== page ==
These ranged from where they get their water and how children get to school, to local employment opportunities and access to public services. This information was printed up and widely shared with residents to help local people identify their priorities for action.
That intensive, locally-led information gathering remains a cornerstone of Kota Kita's work, but today the organisation also works on a wide range of urban issues, including water provision, disabled access and climate resilience.
Much of their work involves getting local people, particularly those who are vulnerable and marginalised, involved in addressing the barriers and risks they face.
In the city of Banjarmasin they are working with city officials to promote Banjarmasin as a more inclusive city. In 2018/19, Kota Kita partnered with UNESCO to improve the city's data on disability by undertaking participatory data collection. Kota Kita documented nearly 4,000 people with disabilities living in the city. Almost half of the respondents said they only left their homes for school or work because of the difficulties of accessing transport. Nearly a third (29%) said they had to rely on carers to move around the city, severely restricting their ability to participate in society.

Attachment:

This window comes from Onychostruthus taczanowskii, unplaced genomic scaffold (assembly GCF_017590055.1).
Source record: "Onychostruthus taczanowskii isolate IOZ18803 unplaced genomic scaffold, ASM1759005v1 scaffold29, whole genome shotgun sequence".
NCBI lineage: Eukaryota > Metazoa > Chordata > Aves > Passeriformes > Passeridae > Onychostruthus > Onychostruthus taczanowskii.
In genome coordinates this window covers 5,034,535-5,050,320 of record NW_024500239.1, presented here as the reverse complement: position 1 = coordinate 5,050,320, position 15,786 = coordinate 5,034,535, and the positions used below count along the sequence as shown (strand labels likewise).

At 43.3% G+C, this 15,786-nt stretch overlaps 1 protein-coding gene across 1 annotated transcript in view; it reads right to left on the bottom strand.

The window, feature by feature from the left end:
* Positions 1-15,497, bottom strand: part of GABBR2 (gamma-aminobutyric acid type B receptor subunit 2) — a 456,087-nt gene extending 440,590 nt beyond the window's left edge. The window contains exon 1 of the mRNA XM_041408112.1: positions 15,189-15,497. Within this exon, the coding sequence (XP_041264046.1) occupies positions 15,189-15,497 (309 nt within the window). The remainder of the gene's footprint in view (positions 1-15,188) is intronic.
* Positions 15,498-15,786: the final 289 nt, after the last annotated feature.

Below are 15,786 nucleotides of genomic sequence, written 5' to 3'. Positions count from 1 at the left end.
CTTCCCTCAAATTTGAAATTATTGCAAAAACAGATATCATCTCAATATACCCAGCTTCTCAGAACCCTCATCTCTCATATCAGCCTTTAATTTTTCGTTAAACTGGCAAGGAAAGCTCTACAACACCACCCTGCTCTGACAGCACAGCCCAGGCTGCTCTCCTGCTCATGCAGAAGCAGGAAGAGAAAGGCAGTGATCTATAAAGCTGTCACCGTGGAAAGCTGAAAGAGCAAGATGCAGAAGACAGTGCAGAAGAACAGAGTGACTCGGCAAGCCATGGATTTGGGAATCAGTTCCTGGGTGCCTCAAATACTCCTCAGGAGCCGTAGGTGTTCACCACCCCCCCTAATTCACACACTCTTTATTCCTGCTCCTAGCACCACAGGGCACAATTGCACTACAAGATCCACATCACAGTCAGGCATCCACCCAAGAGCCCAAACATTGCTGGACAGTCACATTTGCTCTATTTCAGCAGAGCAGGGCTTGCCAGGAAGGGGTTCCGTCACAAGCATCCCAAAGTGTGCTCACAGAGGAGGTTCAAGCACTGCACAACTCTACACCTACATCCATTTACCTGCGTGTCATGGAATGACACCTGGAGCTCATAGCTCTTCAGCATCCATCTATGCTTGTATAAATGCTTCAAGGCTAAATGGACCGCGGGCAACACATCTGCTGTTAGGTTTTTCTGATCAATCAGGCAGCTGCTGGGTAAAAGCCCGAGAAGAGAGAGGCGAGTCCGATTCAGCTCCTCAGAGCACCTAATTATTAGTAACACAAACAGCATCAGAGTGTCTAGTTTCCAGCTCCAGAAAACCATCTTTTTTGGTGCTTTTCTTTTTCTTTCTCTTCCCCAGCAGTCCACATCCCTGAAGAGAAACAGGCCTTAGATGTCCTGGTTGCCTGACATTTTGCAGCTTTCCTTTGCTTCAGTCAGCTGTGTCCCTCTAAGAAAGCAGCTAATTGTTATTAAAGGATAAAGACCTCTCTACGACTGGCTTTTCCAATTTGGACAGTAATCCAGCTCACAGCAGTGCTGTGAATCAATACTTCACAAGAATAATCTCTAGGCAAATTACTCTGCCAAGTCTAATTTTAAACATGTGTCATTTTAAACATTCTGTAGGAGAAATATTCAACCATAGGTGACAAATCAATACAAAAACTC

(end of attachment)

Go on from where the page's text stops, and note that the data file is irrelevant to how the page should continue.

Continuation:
Building on these results, Kota Kita initiated the TUMI Inclusive Banjarmasin project, which aims to improve mobility and accessibility in the city with support from the Transformative Urban Mobility Initiative (TUMI), GIZ and the Asian Development Bank.
Three pilot projects include a collaboration with universities and vocational schools to develop a process for retrofitting motorcycles as three-wheeled vehicles that people with disabilities can use; a safe and inclusive school zone co-designed with students which features accessible pavements, safer street crossings and street furniture that guides students along safe routes; as well as a community-based waste management system.
The 18-strong team at Kota Kita uses many approaches: providing information to residents, doing ground-level research and facilitating citizen participation in decision-making and collective action. An important element of their work is mediation: building bridges between city officials and their constituencies.